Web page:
Yen shoots higher against euro, dollar

LONDON: The Japanese yen rallied sharply against the euro and the dollar on Wednesday as fresh worries about the economy spurred demand for the safe-haven Japanese unit, dealers said.

Market jitters grew ahead of a summit of leaders from the Group of Eight (G8) economic powers that was due to get under way later Wednesday in Italy.

In London late morning trade, the dollar fell to 94.25 yen from 94.81 yen in New York late on Tuesday, after earlier touching 94.08 -- a level last seen in May.

The European single currency sank to 130.93 yen from 132.06 yen, having earlier hitting 130.42.

The euro meanwhile fell to 1.3911 dollars from 1.3926 dollars late on Tuesday.

"The yen rally has extended, driven by the liquidation of long-risk asset positions," said economist Lee Hardman at The Bank of Tokyo-Mitsubishi UFJ.

"Investors are becoming increasingly uneasy over the outlook for both the global economy and corporate earnings."

The Australian dollar and the British pound, seen as sensitive to economic swings, also lost ground against the Japanese currency, which is considered a relatively safe investment during times of economic uncertainty.

Doubts over a US recovery have resurfaced after a top White House economic adviser suggested that Washington may need a second stimulus package.

Traders were turning their attention to the G8 summit in Italy where leaders were expected to discuss efforts to tackle the global economic crisis.

China had said last week that it wanted a broader global monetary system, sparking speculation that G8 leaders might discuss the dollar's status as an international reserve currency, potentially weighing on the greenback.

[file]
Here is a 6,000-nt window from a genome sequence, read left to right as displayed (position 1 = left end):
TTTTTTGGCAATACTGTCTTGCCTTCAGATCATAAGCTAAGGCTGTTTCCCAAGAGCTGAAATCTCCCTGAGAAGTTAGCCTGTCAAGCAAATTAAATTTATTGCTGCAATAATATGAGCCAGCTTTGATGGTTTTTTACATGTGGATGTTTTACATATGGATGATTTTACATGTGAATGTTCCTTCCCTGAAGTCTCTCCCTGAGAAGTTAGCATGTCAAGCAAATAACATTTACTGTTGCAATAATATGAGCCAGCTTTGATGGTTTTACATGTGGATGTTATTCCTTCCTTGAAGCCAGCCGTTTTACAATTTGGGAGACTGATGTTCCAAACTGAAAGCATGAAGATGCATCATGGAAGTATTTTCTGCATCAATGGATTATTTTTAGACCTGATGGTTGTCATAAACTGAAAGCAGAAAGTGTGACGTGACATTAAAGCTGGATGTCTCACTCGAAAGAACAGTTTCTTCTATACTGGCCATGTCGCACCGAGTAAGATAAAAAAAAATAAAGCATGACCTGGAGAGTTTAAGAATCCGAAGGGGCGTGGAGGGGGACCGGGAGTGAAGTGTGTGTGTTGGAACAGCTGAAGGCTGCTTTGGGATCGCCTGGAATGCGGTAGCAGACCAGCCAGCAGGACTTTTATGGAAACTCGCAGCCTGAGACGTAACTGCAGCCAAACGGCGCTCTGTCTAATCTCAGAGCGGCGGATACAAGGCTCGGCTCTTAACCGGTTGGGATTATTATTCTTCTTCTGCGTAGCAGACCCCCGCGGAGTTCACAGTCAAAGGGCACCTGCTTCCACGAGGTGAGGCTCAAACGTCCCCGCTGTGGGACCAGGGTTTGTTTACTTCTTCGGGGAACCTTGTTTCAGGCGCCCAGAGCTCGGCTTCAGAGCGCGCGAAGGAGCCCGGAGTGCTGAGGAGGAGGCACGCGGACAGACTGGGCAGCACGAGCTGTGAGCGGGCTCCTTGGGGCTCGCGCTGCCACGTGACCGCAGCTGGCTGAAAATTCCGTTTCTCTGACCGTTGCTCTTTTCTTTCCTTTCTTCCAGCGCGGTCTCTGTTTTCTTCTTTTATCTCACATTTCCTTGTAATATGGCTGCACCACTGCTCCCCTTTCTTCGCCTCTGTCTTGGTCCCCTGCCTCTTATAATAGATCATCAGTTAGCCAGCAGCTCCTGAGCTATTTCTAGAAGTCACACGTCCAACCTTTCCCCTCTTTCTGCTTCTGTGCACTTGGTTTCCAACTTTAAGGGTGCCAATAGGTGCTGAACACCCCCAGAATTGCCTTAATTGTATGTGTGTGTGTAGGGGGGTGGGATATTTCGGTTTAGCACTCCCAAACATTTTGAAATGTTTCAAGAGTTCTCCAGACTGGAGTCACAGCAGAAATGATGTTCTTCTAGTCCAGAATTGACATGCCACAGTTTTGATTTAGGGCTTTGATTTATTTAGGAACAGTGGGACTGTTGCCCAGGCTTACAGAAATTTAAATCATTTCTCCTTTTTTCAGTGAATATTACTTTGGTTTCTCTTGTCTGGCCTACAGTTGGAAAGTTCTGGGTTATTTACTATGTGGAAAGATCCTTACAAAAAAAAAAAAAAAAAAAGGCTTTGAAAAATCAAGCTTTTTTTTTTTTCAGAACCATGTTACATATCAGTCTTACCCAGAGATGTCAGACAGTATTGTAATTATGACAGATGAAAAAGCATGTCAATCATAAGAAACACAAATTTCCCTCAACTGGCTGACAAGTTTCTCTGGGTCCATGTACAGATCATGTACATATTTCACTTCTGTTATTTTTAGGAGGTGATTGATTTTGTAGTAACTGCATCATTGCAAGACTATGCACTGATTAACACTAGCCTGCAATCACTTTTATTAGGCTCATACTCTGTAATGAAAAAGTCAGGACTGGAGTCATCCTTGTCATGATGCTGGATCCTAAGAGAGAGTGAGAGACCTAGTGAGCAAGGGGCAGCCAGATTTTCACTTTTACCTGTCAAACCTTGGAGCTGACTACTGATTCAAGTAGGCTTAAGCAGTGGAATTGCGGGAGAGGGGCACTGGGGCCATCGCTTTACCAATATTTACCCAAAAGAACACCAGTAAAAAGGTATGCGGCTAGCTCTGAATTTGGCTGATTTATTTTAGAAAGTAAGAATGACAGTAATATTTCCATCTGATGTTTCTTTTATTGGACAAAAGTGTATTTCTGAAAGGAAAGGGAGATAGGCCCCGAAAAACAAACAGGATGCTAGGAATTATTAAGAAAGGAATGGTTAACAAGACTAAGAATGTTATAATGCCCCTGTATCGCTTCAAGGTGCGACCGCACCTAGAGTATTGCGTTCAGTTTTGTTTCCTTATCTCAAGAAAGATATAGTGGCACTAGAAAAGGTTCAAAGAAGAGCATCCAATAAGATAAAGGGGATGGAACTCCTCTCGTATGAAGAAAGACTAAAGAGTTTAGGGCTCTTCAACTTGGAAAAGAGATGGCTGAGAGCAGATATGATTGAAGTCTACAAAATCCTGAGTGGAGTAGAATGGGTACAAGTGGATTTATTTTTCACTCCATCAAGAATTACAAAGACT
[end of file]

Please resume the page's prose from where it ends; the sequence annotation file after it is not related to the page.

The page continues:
"China fears its massive holdings of US debt... are increasingly at risk alongside a falling dollar," said NAB Capital strategist Spiros Papadopoulos in a note to clients.

"But a quick glance at the agenda makes it pretty clear there will be little time for serious debate on the creation of a new global reserve currency," he added.

Chinese President Hu Jintao cut short his trip to Italy to return to China because of unrest in the northwest Xinjiang region, leaving State Councillor Dai Bingguo to take part in the summit on his behalf.

In trading here on Wednesday, the euro was changing hands at 1.3911 dollars against 1.3926 dollars late on Tuesday, 130.93 yen (132.06), 0.8639 pounds (0.8625) and 1.5159 Swiss francs (1.5157).

The dollar stood at 94.25 yen (94.81) and 1.0912 Swiss francs (1.0879).

The pound was at 1.6081 dollars (1.6141).

On the London Bullion Market, the price of gold fell to 920.30 dollars an ounce from 924 dollars an ounce late on Tuesday.